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El Perro Negro: Stories from the Spanish Civil War

North American Premiere

Hungary, Netherlands | 84 MINUTES | English |

EL PERRO NEGRO: STORIES FROM THE SPANISH CIVIL WAR

Another mesmerizing collage assembled by the Budapest-based film and video artist, Péter Forgács, who is compiling what he terms the "private history" of 20th-century Europe. Using the work of two talented amateur filmmakers, he offers an unprecedented glimpse of Spain during the chaotic 1930s, a decade during which this Western European nation descended into barbarism. Joan Salvans was the son of a wealthy Catalan wool manufacturer, and was able to pursue his hobby of skillfully recording events in his family's life on 8mm film from 1929 until July 24, 1936, when, six days after the outbreak of the Civil War, he and his father were murdered by a militant anarchist named "Pedro el Cruel." The story line from then until the final collapse of the Loyalists and the triumph of the Falangists is taken up by the work of another young filmmaker, Ernesto Diaz Noriega, many of whose remarkable adventures, including his imprisonment and subsequent narrow escape from execution, he was able to record with his precious film camera. The personal dramas that were played out behind the scenes of this insane civil conflict add horrifying resonance to a world that we know through its portrayal by artists from Lorca to Orwell, but which we see for the first time through the suffering eyes of some of the ordinary people who were plunged into it. -Peter Scarlet "For decades the Spanish Civil War was a kind of black-and-white Robert Capa photo. It was always the ruthless Francoist and fascist bloodsuckers winning out over the left for me, the simplified vision of the fight of "good" against "evil"-nothing about the real Spain. The political clichés of the 20th-century can be dropped now, both Nazi and Soviet totalitarianism are unforgivable and unforgettable major sins." -Péter Forgács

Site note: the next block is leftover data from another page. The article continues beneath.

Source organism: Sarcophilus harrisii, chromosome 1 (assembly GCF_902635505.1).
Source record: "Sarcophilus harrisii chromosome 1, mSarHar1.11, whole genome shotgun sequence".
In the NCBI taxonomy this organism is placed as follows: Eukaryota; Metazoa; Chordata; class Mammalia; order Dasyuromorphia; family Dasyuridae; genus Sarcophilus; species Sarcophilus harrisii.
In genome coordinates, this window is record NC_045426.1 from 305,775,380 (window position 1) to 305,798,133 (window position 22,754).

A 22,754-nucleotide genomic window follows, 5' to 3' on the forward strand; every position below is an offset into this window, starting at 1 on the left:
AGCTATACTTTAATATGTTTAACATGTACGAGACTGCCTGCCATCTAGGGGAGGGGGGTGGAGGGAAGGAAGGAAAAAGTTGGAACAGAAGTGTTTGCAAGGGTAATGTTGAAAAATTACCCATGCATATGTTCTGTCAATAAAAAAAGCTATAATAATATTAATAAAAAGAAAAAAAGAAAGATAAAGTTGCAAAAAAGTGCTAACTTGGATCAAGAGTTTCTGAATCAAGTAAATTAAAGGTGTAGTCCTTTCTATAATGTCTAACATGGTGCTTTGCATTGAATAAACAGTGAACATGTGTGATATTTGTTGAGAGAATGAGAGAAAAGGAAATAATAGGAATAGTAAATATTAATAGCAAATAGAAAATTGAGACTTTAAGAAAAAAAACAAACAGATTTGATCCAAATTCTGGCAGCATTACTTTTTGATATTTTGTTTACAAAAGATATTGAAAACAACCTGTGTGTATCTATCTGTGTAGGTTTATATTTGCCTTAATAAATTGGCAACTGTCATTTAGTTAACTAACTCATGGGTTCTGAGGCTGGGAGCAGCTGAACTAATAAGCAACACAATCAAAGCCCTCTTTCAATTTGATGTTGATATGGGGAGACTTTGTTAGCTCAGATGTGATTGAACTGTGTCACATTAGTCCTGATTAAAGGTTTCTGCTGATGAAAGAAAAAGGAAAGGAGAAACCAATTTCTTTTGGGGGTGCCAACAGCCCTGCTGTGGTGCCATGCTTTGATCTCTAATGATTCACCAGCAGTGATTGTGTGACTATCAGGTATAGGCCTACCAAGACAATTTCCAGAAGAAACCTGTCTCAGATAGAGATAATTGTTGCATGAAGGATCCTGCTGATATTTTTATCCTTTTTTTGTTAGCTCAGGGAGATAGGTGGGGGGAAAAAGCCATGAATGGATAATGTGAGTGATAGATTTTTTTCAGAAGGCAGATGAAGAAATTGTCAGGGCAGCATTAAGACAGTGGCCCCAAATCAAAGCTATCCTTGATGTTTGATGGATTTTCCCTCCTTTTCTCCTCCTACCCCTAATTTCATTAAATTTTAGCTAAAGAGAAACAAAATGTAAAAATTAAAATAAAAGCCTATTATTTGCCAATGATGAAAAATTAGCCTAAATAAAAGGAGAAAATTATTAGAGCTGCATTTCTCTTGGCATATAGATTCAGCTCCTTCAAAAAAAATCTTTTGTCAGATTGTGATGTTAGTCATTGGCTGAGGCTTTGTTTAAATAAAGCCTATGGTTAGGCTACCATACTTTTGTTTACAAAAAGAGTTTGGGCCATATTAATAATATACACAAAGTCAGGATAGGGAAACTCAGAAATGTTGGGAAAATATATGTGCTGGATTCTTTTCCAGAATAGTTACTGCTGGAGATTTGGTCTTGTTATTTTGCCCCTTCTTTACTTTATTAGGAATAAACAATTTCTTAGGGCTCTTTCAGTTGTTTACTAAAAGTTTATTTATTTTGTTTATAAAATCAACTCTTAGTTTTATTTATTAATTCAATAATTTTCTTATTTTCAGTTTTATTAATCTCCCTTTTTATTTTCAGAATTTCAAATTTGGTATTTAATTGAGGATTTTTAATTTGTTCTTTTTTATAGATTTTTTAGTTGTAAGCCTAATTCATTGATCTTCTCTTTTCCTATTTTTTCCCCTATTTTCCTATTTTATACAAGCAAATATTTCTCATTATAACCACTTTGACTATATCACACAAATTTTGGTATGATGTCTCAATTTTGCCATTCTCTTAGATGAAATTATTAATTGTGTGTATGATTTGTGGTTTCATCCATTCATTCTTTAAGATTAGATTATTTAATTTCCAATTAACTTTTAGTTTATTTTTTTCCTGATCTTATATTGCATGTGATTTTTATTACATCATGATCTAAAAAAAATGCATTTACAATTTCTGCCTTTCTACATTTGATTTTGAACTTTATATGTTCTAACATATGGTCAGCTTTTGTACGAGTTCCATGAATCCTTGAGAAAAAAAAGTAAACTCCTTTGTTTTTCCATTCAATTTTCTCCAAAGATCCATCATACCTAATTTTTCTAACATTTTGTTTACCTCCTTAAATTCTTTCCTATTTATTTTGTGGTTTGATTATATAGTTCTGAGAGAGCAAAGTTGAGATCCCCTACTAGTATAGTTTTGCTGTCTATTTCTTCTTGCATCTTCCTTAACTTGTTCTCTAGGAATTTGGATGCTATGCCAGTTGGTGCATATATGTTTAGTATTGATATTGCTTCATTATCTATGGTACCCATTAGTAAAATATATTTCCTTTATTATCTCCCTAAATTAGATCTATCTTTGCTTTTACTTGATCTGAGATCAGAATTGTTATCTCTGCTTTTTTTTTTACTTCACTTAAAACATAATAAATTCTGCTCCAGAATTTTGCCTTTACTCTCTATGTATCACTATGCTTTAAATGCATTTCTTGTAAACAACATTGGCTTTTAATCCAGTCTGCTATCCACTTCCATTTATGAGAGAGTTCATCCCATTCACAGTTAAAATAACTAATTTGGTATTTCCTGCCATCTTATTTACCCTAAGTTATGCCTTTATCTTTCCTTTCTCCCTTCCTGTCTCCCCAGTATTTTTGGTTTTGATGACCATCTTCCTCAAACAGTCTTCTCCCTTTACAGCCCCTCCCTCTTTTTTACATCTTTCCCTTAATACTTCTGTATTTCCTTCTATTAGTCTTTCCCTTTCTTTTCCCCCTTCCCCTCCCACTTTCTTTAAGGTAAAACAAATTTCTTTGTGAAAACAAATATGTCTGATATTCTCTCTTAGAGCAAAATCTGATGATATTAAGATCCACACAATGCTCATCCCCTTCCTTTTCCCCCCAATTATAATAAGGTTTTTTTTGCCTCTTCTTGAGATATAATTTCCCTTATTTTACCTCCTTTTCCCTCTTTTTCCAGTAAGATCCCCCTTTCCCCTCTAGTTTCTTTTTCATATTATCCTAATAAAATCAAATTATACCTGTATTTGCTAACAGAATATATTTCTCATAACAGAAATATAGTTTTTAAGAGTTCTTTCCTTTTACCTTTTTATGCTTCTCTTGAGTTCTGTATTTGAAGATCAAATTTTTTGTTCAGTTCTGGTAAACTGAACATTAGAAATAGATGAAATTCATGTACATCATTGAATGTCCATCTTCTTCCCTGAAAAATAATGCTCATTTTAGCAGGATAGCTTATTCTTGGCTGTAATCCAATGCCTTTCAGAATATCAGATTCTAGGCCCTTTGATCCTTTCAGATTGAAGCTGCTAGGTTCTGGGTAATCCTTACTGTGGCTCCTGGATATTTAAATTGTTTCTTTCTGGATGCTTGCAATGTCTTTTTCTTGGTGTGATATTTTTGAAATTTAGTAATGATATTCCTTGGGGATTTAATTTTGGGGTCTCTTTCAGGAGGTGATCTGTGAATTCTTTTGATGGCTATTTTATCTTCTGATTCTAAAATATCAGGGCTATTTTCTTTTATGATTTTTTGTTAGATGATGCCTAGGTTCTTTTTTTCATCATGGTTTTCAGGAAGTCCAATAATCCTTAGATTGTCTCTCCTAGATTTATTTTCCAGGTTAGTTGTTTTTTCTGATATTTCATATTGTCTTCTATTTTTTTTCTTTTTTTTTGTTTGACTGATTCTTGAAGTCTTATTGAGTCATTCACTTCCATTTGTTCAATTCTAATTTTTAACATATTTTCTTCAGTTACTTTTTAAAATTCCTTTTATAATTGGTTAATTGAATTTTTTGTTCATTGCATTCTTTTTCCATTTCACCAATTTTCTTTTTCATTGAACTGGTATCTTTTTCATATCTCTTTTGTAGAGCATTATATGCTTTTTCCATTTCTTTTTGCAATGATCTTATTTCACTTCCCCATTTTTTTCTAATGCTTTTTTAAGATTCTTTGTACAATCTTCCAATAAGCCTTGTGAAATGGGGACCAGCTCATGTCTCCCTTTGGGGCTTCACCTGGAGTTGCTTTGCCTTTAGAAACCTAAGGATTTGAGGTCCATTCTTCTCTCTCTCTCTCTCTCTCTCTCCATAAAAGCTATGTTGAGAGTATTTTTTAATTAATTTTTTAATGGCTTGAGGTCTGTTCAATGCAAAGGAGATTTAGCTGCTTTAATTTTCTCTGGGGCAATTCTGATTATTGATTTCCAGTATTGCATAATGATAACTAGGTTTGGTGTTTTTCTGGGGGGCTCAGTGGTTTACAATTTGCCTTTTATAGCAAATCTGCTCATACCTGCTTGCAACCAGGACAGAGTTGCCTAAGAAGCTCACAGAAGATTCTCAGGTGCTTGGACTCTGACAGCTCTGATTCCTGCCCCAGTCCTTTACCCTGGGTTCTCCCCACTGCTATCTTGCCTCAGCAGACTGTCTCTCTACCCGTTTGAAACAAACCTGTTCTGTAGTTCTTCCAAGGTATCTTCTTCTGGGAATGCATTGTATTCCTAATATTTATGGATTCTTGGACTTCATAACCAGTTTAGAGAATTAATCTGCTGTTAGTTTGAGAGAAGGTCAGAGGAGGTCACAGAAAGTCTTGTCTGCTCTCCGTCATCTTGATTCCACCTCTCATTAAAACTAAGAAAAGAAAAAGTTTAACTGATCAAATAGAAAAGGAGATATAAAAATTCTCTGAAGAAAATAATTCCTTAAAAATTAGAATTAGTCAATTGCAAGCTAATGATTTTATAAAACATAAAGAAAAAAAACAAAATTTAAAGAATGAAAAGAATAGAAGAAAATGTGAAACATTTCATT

CAST & CREDITS

Directed by Péter Forgács

Péter ForgÁcs was born in Budapest and studied at its Academy of Fine Arts. Influenced by the Hungarian Fluxus conceptual art movement, his work in independent film and video began at the Béla Balázs Film Studio in 1978. Forgács' own wide oeuvre includes video performances: Inauguration, Dixie & Pixie; video installations: Totem, The Visit, and documentaries: The Bartos Family, The Danube Exodus. Recipient of numerous awards and shown in all major international film and television festivals, his work can also be found in museum collections throughout Europe and the United States.